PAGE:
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Ambiguity seems very likely in Latin, due to the identicalness of inflected forms, flexibility of word order, homophony, and the like.

In many other languages, ambiguous sentences are often used in literary works for humor (or other purposes). Did Roman poets do it likewise (for whatever purpose)?

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    Are you asking specifically for humorous purposes, or just in general?
    – Draconis
    Aug 14, 2023 at 19:26
  • @Draconis I updated it for clarity. Aug 14, 2023 at 19:29

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You can find plenty of academic articles on the topic, if you'd like, though you'll also see many examples yourself just by reading a single poet in toto.

Sometimes the ambiguity is done through the narrative. One ambiguous scene revolves around the meaning of Aeneas entering through the Gate of False Dreams. Vergil never gives an explanation, leading to the reader to interpret for themselves. Those who read a subversive element in Vergil might make it undermine Augustus' claims, since it is in the underworld that Aaeneas see the death of Caesar and the rightful rule of Augustus coming from it.

You also have wordplay, too. I'll quote just one example, from Levin 19691:

Catullus too, as it happens, is capable both of utilizing intentionally ambiguous vocabulary or syntax and of luring the reader into making assumptions which are quickly proved false.

Close scrutiny of the fifth and sixth verses of c. 2, the earlier and more cheerful of the "sparrow" poems,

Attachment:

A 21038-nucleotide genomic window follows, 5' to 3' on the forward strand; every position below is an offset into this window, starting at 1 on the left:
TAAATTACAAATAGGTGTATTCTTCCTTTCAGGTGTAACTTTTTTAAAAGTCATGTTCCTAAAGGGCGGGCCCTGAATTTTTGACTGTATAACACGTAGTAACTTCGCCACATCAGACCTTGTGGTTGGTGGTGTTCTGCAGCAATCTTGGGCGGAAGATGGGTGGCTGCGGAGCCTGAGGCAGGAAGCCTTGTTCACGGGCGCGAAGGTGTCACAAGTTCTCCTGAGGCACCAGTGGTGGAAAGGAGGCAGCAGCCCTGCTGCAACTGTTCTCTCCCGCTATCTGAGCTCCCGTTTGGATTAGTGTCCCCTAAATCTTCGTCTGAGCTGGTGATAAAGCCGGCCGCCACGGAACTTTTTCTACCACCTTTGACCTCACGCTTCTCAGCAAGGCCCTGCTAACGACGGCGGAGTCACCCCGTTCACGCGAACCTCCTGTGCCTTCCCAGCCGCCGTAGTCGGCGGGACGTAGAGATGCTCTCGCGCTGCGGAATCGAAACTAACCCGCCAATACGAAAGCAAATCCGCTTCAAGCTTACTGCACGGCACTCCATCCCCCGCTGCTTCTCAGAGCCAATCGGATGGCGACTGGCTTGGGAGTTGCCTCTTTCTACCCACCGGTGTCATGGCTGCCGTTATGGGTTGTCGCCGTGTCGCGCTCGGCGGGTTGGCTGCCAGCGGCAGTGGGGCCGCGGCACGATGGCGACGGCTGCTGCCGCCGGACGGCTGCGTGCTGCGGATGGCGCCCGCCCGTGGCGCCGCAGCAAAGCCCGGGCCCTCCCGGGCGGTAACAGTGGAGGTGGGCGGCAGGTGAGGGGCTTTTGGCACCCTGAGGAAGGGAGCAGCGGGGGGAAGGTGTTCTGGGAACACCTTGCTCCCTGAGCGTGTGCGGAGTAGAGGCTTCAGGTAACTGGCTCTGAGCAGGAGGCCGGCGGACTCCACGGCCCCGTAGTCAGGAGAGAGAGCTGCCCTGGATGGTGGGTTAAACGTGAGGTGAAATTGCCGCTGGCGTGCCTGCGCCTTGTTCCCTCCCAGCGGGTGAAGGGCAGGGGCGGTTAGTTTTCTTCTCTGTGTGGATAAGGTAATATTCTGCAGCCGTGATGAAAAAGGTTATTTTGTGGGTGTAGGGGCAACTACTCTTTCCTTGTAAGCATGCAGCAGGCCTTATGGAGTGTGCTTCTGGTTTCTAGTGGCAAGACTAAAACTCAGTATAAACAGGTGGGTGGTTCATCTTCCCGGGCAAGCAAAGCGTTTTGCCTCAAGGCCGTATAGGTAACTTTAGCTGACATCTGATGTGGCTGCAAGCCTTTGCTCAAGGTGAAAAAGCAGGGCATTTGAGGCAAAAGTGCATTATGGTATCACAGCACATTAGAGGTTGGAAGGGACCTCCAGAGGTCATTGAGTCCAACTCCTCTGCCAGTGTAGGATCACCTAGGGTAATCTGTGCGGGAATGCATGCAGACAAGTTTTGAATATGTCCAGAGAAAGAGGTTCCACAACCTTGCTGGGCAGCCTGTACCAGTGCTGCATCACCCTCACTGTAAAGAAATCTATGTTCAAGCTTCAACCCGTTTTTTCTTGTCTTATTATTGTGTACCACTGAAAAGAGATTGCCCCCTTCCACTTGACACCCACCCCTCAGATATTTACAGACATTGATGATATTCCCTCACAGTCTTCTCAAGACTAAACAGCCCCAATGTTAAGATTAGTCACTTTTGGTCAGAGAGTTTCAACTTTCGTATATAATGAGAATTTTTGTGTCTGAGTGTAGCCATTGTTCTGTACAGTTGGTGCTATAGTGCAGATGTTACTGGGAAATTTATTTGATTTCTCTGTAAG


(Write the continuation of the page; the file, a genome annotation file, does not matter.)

cum desiderio meo nitenti
    carum nescio quid lubet iocari,

has led Sheridan Baker to observe that cum could be either a preposition with the ablative desiderio or a [conjunction] introducing a clause governed by the verb lubet; that meo, the modifier of desiderio, could be understood as the counterpart either of a possessive genitive ("my desire for her") or of an objective genitive ("her desire for me"); that even nitenti could be either dative, referring to Lesbia and dependent on the verb lubet or ablative in agreement with desiderio and meo.

Worthy of attention too is Baker's concluding statement:

    By a play on three crucial words at the very center of his poem, I think, he gives its central implication—that he and his lady are longing equally for each other—but covers the implication with the courtly statement of the words which say, though they do not mean, that the longing is exclusively his.

1. Levin, Donald N. 1969. "Propertius, Catullus, and Three Kinds of Ambiguous Expression." TAPA 100: 230.

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    The Catullus example is great! Thank you for information. Aug 14, 2023 at 20:41

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